By Alice Butterlin

Miu Miu is back with the seventeenth installment of the Women’s Tales series, an initiative that invites today’s most exciting women directors to create a short movie tackling vanity and femininity in the 21st century. It’s Hailey Gates’ turn to showcase her short film called Shako Mako. The movie starts in what look to be a Middle Eastern setting with a mysterious girl walking in the streets. An American military vehicle suddenly brushes by and an explosion irrupts, hurting and killing civilians. It’s a typical war scene, complete with blood and a feeling of sheer panic. But then the spectator realizes that the movie he is watching is not what it seems. That mysterious girl is actually one of the actors of a replica village of Iraq, situated in California, used to train American troops before they go to war. All this was a set. With dreams of being a real actress, not just a pawn in a sordid simulation, Laila convinces her colleagues to see the bigger picture.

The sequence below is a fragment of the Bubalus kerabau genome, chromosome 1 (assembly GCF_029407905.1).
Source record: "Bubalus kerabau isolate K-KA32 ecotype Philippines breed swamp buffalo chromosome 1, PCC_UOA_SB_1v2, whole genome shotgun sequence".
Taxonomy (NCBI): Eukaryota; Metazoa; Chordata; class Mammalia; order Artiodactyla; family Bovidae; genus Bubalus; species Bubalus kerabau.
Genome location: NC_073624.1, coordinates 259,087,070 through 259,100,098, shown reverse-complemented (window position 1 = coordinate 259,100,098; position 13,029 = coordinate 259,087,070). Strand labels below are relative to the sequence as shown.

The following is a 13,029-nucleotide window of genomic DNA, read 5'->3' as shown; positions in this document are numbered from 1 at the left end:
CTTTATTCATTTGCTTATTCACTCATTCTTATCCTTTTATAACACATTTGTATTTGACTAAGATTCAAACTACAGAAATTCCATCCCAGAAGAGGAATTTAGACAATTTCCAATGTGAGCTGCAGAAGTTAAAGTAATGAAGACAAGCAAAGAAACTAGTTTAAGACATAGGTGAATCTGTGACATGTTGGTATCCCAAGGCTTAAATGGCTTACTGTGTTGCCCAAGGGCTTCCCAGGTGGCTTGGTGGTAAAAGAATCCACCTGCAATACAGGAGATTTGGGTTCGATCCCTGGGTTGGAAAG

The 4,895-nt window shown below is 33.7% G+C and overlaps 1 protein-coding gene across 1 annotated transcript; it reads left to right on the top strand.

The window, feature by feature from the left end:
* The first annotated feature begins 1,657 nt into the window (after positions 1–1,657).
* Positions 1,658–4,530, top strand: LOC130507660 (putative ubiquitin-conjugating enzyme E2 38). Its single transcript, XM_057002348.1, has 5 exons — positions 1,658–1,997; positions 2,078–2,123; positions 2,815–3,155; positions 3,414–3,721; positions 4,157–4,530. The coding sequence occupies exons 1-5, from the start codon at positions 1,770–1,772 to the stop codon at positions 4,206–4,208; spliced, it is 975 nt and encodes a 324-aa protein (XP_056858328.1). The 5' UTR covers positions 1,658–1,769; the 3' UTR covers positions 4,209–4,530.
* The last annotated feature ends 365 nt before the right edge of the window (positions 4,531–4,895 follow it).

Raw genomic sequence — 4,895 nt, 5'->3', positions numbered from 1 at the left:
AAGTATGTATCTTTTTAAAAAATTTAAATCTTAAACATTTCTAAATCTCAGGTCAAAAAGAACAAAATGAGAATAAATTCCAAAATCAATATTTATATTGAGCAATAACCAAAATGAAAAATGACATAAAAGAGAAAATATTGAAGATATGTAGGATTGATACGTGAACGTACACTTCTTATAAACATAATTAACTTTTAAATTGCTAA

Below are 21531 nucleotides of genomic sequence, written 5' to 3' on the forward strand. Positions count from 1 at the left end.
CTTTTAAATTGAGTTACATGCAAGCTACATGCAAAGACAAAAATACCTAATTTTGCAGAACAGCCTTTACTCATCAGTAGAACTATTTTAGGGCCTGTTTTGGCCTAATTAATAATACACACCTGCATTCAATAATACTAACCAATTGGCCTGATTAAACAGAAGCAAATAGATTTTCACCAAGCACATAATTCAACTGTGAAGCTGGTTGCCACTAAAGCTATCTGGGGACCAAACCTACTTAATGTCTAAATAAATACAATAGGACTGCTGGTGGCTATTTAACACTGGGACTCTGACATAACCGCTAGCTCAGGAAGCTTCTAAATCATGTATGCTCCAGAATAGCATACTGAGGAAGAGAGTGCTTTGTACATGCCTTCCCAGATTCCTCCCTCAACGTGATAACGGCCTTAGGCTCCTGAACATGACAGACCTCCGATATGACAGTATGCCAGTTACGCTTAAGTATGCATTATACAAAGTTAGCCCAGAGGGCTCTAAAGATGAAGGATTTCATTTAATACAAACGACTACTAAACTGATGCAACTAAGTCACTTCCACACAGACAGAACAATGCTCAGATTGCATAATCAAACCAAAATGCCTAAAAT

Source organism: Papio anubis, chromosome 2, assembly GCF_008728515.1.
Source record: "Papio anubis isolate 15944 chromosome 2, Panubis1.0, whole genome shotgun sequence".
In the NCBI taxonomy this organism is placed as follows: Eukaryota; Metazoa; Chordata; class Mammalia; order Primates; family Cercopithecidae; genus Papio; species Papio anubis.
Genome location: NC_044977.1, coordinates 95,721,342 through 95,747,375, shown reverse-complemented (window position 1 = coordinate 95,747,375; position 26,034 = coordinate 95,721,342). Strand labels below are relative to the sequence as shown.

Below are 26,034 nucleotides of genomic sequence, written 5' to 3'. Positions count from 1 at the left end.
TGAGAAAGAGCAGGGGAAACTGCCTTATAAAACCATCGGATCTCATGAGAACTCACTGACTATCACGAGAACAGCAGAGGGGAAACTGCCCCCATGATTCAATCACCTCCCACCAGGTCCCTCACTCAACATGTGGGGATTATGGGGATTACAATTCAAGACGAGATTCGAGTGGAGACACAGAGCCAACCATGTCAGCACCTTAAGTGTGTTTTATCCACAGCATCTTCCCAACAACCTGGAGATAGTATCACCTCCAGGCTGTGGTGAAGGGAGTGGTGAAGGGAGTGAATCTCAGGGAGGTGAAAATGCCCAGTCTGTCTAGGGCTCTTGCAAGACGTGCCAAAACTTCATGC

The short-film touches on difficult issues like the horrors of war, ethnic stereotypes, misogyny and Islamophobia but in a very clever and witty way. The light and images are stunning and the star of the movie, Alia Shawkat makes for the perfect aspiring actress. Hailey Gates explains: “I became fascinated by instances of people acting, but in real life, and how that affects the psyche and your emotional state. This type of military exercise was innovated by a TV producer. I thought it was so interesting that we were sending soldiers to Iraq and training them in a Hollywood-esque facility.”

Find out more about Women’s Tales here.


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